We’re going to put our hands up and admit that before turning up to the show, we were not one of the many hardcore Distillers fans, loved them as we did. We barely followed Brody into the Spinnerette era. And as it turned out we didn’t even recognise the four or five Distillers songs that she played last night. But that, surely, doesn’t matter as she’s gone solo and it’s her - on her own terms - that we came to see.
Brody Dalle plays the kind of terse punk rock that has grown men who should know better scream “Oh, Em, Gee” before tearing through the crowd, liberally waving beer over Hoxtonites and doing some polite middle-class moshing down the front. It’s unlikely Brody noticed, as she barely acknowledged the crowd other than to ask the repeated and bizarre request for yellow socks. “where’s my yellow socks?” was the first thing she said to us. Third song, second address to the crowd was a repeat of the statement. Had we fortuitously been wearing yellow songs, in the spirit of punk rock, we would’ve been compelled to rip them from our sweaty feet and throw them at her.
Her latest single Meet The Foetus / Oh The Joy was dropped after a handful of songs, and was far more straightforward that the recorded version which you can only hear on noisey at the moment. No Shirely Manson or Emily Kokal from Warpaint, but just their combined ghost hovering in the vocal effects. Which leads us on to Brody’s unique vocal charms - though you can point to Courtney Love, it had the raw rasp of ripping denim. Didn’t make out a single lyric throughout the whole show, except something about masturbation. And yellow socks.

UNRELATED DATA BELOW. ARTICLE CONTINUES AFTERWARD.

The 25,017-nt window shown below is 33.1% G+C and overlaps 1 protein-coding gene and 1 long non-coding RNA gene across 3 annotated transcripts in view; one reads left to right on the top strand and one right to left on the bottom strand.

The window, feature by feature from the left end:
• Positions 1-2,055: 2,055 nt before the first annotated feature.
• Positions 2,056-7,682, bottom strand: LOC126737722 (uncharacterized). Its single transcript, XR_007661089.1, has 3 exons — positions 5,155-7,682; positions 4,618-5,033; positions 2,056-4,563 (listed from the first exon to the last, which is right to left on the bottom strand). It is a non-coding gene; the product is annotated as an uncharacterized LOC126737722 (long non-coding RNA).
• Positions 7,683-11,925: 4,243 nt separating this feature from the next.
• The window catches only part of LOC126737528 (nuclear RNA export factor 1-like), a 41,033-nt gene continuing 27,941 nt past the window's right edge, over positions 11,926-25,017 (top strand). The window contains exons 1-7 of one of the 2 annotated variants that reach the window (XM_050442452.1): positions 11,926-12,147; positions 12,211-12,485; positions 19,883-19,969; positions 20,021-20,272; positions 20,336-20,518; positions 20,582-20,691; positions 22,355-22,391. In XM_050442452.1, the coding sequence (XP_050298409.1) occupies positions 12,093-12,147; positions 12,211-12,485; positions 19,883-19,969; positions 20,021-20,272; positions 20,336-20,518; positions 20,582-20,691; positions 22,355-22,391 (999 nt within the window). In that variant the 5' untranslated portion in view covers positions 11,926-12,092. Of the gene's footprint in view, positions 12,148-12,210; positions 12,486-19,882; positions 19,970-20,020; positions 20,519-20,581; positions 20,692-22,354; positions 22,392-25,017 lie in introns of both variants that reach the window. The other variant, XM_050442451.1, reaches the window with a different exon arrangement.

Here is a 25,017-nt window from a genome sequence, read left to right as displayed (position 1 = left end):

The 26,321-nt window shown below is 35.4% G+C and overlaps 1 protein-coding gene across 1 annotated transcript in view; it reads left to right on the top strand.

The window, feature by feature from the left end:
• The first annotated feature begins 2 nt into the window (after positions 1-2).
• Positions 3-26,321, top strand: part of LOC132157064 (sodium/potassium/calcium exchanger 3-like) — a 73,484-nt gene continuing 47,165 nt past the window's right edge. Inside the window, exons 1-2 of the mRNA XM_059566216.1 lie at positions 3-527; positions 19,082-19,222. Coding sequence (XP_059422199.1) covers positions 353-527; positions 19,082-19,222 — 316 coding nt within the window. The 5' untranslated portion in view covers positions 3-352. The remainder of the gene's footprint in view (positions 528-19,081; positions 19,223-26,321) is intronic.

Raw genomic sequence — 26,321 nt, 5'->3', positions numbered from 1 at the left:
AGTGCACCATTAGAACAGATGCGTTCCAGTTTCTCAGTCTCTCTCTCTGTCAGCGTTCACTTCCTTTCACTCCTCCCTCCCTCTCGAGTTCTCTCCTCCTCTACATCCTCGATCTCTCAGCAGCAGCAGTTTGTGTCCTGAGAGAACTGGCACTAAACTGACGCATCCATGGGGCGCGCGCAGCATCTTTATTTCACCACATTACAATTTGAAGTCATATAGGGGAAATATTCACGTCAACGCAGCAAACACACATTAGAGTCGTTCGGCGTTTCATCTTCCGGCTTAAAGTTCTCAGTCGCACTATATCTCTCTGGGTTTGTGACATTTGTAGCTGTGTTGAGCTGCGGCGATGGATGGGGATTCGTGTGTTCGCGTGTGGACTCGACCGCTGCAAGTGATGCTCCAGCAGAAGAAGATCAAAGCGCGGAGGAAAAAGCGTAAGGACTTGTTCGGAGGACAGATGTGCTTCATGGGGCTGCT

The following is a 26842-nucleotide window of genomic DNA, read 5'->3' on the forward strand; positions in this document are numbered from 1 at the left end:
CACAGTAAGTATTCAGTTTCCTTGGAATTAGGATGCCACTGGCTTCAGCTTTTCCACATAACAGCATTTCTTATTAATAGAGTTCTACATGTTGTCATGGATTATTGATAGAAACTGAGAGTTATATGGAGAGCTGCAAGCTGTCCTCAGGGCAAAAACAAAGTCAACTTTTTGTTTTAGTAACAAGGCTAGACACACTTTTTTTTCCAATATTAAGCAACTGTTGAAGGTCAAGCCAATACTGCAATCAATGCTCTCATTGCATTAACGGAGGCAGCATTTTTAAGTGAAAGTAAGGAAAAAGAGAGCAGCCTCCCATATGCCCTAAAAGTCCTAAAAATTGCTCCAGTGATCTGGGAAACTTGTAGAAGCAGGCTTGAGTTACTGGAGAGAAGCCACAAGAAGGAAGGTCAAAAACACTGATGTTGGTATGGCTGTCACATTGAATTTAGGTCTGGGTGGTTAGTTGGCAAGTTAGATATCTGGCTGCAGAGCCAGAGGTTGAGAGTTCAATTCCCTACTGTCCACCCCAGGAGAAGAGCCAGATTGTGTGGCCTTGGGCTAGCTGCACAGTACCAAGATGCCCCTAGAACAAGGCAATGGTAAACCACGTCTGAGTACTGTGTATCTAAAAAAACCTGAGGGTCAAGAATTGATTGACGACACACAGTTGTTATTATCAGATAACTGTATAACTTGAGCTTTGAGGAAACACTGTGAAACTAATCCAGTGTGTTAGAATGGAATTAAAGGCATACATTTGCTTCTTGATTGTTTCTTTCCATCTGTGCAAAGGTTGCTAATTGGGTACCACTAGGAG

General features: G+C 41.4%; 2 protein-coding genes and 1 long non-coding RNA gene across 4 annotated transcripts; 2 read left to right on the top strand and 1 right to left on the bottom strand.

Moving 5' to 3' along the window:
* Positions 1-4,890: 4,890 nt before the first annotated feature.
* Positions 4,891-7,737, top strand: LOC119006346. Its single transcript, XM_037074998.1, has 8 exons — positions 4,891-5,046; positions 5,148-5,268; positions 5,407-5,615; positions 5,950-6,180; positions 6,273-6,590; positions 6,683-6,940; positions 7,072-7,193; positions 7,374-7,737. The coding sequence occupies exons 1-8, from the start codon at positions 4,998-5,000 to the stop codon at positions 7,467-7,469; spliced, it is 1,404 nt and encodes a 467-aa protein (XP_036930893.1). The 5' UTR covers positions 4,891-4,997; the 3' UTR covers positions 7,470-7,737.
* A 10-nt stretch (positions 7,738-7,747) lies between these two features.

She was wearing a neon orange top, that we initial thought it said WI (an amazing thought) then another letter appeared and it was PWL. Again, wrong, but more proof that we were not in Kansas anymore. Glowing in the UV lights, her skin occasionally turning an Avatar blue, she had an amazing presence - snarling and screeching away behind her horror film hair, which served to frame her, unlike her bassist who simply hid behind his long locks. Without the singing, the songs were rock solid punk tunes, that stand up against any number of punk greats from The Ramones to (honestly) Elastica, as Dalle has honed her craft in the band line ups she once fronted. It’s tight, if abrupt like the brutal final chordgoodnightDJmusicexitstageleft.
This blog review was written for @gaytimesmag and can be found here.